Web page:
No. 4 — All members of the public have the right to see all submitted testimony no later than 24 hours after it is submitted. If you can’t see what others are saying, how can you respond?

No. 5 — All members of the public have the right to expect all committee members to see and review all bills, amendments, and committee reports before formally voting on a measure in committee. Is voting in committee without the text, really a valid vote?

No. 6 — All members of the public have the right to expect that the original content of a bill not be suddenly and substantially changed without adequate public hearings on the new content. This goes beyond gut and replace. Many significant and legitimate amendments are often needed. They all deserve public input.

In our state Senate, if a previous committee had a hearing on a bill, the next major committee, usually Senate Ways and Means, does not have a public hearing. A public hearing is not my computer sending a document to the WAM computer. A hearing means any citizen can come to the table, look our legislators in the eye, and speak truth to power.

No. 7 — All members of the public have the right to expect that legislators have the honesty and openness to take a public committee or floor vote on a bill, rather than “killing” a bill with multiple referrals. This recently happened with end of life issues.

No. 8 — All members of the public have the right to expect that subject matter committees, such as health, education, transportation, etc., will pass out bills without deliberate defects, and appropriation bills with the full recommended amount. These committees, their leaders and members, are disrespected. Today, they are forced to pass on crippled bills that puts power in the hands of the money committees.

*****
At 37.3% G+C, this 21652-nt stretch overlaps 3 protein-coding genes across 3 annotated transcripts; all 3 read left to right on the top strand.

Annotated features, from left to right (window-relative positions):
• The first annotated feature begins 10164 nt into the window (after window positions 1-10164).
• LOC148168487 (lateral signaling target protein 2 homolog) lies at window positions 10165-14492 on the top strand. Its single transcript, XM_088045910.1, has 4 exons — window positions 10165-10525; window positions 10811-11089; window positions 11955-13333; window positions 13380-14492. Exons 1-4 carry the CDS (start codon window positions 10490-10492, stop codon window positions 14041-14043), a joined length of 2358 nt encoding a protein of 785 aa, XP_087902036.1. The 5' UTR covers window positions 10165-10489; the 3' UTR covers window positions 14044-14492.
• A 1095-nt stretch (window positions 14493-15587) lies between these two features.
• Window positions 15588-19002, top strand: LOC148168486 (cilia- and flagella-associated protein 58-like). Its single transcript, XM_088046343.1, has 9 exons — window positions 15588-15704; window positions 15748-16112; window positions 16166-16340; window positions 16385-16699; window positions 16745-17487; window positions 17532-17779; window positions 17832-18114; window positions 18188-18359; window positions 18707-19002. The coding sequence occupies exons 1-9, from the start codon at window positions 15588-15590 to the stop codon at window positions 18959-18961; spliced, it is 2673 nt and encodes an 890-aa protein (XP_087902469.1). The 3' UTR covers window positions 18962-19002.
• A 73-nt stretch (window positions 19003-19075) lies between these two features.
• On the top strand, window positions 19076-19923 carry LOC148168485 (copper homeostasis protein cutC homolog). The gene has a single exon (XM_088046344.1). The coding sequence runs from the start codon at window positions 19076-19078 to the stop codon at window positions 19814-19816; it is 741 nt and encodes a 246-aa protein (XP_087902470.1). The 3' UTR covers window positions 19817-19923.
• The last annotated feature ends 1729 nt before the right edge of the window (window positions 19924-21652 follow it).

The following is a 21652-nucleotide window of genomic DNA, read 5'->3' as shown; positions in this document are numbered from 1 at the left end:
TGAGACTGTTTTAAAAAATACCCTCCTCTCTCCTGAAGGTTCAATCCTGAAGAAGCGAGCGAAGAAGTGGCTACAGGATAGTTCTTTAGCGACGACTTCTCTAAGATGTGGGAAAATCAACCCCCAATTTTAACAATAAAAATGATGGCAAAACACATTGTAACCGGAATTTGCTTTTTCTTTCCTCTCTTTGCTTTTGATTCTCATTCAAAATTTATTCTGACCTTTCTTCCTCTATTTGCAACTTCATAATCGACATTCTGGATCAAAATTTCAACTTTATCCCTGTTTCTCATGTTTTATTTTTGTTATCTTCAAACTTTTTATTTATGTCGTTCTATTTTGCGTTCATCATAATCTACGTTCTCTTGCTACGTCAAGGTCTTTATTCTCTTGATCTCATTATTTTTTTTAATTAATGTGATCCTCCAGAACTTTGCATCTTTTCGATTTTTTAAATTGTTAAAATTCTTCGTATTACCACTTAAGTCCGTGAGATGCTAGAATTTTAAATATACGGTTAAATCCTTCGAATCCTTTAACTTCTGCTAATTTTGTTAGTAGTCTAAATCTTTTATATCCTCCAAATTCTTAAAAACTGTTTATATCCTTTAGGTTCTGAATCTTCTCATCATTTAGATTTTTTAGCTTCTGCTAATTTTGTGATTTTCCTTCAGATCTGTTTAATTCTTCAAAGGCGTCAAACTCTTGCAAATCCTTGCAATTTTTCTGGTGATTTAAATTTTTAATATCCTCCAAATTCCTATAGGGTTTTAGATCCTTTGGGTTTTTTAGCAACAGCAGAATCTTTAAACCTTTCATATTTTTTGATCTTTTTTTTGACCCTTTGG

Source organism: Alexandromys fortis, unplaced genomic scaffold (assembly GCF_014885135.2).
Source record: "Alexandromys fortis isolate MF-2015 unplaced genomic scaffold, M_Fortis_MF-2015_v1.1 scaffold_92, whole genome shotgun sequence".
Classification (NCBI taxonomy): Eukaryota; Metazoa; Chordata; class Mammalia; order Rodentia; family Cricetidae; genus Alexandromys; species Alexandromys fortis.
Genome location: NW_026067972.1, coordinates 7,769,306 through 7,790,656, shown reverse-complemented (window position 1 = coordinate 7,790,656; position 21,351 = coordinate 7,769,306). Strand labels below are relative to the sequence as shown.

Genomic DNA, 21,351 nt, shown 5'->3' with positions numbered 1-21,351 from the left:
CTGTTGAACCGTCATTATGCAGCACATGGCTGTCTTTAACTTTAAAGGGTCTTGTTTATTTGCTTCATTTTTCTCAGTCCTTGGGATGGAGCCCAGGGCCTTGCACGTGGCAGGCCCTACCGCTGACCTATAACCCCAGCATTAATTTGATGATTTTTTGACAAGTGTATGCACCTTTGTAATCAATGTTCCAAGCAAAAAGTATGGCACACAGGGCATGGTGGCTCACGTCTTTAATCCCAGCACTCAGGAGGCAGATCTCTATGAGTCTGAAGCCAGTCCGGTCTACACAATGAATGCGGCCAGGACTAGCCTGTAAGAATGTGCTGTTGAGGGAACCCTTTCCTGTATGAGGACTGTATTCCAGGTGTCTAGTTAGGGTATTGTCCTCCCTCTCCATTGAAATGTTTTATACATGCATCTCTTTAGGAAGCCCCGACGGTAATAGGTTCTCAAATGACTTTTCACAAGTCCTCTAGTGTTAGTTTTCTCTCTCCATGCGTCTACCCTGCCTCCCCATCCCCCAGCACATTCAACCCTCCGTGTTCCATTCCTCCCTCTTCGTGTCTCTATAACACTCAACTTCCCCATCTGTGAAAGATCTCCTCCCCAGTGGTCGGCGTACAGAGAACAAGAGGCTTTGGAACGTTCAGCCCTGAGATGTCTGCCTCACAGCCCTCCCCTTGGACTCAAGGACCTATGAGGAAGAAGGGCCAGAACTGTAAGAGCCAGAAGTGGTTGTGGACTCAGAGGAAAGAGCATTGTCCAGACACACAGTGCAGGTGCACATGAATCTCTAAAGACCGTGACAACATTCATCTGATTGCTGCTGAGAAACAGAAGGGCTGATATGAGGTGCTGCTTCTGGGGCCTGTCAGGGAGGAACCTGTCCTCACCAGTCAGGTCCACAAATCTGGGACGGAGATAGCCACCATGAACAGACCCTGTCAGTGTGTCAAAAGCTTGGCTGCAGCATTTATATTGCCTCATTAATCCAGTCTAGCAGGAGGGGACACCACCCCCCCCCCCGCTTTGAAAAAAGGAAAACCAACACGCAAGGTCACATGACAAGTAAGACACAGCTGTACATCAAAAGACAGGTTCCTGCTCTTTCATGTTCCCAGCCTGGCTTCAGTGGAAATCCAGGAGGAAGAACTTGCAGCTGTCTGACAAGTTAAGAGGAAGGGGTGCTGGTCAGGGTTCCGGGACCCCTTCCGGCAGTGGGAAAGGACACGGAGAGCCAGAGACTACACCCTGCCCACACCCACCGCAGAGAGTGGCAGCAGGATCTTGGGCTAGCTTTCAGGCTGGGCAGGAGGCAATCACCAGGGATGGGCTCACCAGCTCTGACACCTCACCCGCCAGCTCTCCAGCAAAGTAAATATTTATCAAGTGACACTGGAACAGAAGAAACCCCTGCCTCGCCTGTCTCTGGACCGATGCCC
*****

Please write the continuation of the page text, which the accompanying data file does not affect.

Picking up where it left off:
No. 9 — All members of the public have the right to expect that non-fiscal bills will not be referred to committees on the House Finance Committee or Ways and Means, and that no bill should die in a conference committee by a conference chair not attending.  Without really noticing it, the concentration of power away from regular committees to WAM and FIN is not a democratic trend.

No. 10 — All members of the public have the right to expect that all official executive communications, such as budgetary information, shall be posted on a website in a timely manner.

Read The Bills!

It is true that the pandemic challenged all procedures. Yet the pre-digital legislative world had some admirable features.

As chair of the House Committee on Health, I recall that it was no big deal to create a list of bills we intended to hear, and allow members to make their case if their pet bill was not on the list.